- Apply fully Convolutional networks to the whole image.
- ROI Pooling: each proposal is pooled into a fixed-size feature map.
- Classification with a softmax layer.
- Regression-based bounding box refinement.
A Fast R-CNN network takes as input an entire image and a set of object proposals.
1. The network first processes the whole image with several convolutional (conv) and max-pooling layers to produce a conv feature map.
2. For each object proposal a region of interest (RoI) pooling layer extracts a fixed-length feature vector from the feature map.
3. Each feature vector is fed into a sequence of fully connected (FC) layers that finally branch into two sibling output layers:
- One that produces softmax probability estimates over K object classes plus a catch-all “background” class.
- Another layer that outputs four real-valued numbers for each of the K object classes (Each set of 4 values encodes refined bounding-box positions for one of the K classes).
The RoI pooling layer uses max pooling to convert the features inside any valid region of interest into a small feature map with a fixed spatial extent of H and W (e.g., 7 7), where H and W are layer hyper-parameters that are independent of any particular RoI.
How it works :
- Dividing the region proposal into equal-sized sections (the number of which is the same as the dimension of the output)
- Finding the largest value in each section
- Copying these max values to the output buffer
Multi task loss
A Fast R-CNN network has two sibling output layers.
Note: The case where u=0 is ignored because the background classes have no-+ ground truth boxes.
- The first output is a discrete probability distribution (per RoI), p = (p0,…,pK), over K + 1 categories.As usual, p is computed by a softmax over the K+1 outputs of a fully connected layer:
- The second sibling layer produces 4 bounding box regression offsets tᵏᵢ where i = x, y, w, and h. (x, y) stands for the top-left corner and w and h denote the height and width of the bounding box. The true bounding box regression targets for a class u are indicated by vᵢ where i = x, y, w, and h when u≥1:
Multi-task training is convenient because it avoids managing a pipeline of sequentially-trained tasks. But it also has the potential to improve results because the tasks influence each other through a shared representation.
The large fully connected layers can be compressed with truncated SVD to make the network more efficient. Here a layer parameterized by W as its weight matrix can be factorized to reduce the parameter count by splitting it into two layers (ΣₜVᵀ and U with biases) without a non-linearity between them, where W ~ U ΣₜVᵀ.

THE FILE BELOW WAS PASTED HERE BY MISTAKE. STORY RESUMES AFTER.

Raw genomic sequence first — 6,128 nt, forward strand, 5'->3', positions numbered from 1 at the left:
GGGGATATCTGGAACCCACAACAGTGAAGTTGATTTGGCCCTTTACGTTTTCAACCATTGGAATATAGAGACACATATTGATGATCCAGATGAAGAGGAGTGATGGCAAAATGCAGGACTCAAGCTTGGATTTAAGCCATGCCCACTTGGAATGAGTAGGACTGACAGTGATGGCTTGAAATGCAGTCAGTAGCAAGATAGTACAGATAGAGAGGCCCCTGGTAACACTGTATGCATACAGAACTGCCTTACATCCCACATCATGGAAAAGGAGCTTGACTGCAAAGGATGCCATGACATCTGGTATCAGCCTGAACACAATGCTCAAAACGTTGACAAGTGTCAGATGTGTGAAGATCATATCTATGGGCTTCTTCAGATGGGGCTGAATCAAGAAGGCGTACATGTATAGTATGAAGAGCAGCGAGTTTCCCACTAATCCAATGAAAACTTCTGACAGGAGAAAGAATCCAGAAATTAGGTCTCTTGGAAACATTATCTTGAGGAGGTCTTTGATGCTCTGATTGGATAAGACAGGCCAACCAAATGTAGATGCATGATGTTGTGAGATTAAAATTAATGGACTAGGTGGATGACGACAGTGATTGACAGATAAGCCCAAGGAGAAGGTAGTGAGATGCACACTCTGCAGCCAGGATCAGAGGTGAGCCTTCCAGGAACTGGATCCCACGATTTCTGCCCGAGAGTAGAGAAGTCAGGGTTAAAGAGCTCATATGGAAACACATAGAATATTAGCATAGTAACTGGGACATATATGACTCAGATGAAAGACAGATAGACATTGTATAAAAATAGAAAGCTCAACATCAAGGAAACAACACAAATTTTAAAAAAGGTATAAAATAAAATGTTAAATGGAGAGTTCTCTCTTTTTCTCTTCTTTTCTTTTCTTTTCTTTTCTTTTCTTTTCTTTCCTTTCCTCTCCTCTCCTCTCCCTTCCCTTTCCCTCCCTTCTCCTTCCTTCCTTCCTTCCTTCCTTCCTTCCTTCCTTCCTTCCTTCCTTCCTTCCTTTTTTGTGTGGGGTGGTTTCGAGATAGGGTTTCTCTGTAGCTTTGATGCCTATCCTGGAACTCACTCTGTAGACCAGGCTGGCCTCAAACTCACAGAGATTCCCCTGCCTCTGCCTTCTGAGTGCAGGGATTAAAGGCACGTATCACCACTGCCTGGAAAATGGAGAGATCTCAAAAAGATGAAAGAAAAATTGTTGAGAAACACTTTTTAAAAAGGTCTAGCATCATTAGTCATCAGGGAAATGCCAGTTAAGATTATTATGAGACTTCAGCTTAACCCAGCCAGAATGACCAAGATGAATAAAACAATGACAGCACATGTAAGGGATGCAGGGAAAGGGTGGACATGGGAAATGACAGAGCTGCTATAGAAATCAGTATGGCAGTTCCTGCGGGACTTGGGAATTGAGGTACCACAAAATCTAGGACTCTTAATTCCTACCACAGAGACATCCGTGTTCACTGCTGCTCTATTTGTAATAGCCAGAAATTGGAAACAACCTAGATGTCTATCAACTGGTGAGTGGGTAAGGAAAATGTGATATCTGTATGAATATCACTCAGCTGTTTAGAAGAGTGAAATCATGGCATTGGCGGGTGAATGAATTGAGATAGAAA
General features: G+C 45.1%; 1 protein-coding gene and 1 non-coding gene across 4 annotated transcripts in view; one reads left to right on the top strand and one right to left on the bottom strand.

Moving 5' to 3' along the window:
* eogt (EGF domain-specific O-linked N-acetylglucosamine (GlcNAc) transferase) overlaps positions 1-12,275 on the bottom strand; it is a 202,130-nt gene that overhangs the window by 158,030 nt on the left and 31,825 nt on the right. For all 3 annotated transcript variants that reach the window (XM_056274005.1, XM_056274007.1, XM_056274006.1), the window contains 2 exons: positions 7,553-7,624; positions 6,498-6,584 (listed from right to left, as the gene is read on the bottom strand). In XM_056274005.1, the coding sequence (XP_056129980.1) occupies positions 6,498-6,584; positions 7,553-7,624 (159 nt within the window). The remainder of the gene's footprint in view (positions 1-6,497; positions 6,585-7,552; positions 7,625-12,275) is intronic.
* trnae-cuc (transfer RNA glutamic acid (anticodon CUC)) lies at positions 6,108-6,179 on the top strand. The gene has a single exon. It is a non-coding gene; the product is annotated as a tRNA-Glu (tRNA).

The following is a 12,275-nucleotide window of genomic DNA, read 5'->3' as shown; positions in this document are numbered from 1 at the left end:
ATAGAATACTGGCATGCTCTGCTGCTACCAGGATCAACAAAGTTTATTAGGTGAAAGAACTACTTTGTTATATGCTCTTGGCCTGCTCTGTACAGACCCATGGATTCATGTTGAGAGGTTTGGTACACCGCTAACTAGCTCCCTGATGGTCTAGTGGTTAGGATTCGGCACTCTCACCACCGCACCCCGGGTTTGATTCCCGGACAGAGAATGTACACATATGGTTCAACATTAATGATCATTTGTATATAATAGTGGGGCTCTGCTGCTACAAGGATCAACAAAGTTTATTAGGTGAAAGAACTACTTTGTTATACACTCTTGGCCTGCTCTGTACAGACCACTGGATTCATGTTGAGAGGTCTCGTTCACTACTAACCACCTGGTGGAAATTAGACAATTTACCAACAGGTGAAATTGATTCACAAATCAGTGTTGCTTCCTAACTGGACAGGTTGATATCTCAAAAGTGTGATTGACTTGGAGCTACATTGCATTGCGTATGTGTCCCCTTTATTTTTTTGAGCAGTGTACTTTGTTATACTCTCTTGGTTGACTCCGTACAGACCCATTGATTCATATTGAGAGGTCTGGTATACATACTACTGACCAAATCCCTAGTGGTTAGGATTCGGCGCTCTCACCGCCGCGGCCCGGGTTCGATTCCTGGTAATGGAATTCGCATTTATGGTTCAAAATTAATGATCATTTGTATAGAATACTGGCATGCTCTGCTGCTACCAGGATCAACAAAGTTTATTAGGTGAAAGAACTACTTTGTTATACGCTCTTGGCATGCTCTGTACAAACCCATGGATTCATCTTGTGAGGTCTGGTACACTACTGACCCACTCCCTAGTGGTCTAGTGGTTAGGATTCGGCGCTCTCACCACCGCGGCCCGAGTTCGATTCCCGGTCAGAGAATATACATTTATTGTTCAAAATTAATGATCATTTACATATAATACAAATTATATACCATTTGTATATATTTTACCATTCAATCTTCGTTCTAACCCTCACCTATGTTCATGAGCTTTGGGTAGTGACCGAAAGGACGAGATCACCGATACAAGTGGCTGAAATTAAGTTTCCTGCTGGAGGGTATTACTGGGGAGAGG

Some Details in Paper
- At runtime, the detection network processes images in 0.3s.
- We experiment with three pre-trained ImageNet networks each with five max-pooling layers and between five and thirteen conv layers.
- Training all network weights with back-propagation is an important capability of Fast R-CNN.
- In Fast RCNN training, stochastic gradient descent (SGD) mini-batches are sampled hierarchically, first by sampling N images and then by sampling R/N RoIs from each image.
- During training, each mini-batch is constructed from N=2 images. The mini-batch consists of 64 ROIs from each image.
- During training, images are horizontally flipped with a probability of 0.5. No other data augmentation is used.
- Like R-CNN, 25% of the ROIs are object proposals that have at least 0.5 IoU with a ground-truth bounding box of a foreground class. These would be positive for that particular class and would be labeled with the appropriate u=1…K. The remaining ROIs are sampled from proposals that have an IoU with ground-truth bounding boxes between [0.1, 0.5). These ROIs are labeled as belonging to the class u = 0 (background class).
- The fully connected layers used for softmax classification and bounding-box regression are initialized from zero-mean Gaussian distributions with standard deviations 0.01 and 0.001, respectively. Biases are initialized to 0.
- In the multi-scale pipeline of Fast R-CNN, input images are resized into a randomly sampled size at train time to introduce scale invariance. At test time, each image is fed to the network in multiple fixed scales. For each ROI, the features are pooled from only one of these scales, chosen such that the scaled candidate window has the number of pixels closest to 224 x 224. However, the authors find that the single-scale pipeline performs almost as well with a much lower computing time cost. In the single-scale approach, all images at train and test time are resized to 600 (shortest side) with the upper cap on the longest side being 1000.
Advantages of Fast R-CNN over R-CNN and SPP
1. Higher detection quality (mAP) than R-CNN, SPPnet
2. Training is single-stage, using a multi-task loss
3. Training can update all network layers
4. No disk storage is required for feature caching
Problems with Fast R-CNN
Region generator (selective search) is a fixed algorithm so it doesn’t optimize during training.
 Girshick, Ross et al. “Rich Feature Hierarchies for Accurate Object Detection and Semantic Segmentation.” 2014 IEEE Conference on Computer Vision and Pattern Recognition (2014)
 Girshick, Ross. “Fast R-CNN.” 2015 IEEE International Conference on Computer Vision (ICCV) (2015)
 He, Kaiming et al. “Spatial Pyramid Pooling in Deep Convolutional Networks for Visual Recognition.” Lecture Notes in Computer Science (2014)
 Uijlings, J. R. R. et al. “Selective Search for Object Recognition.” International Journal of Computer Vision 104.2 (2013)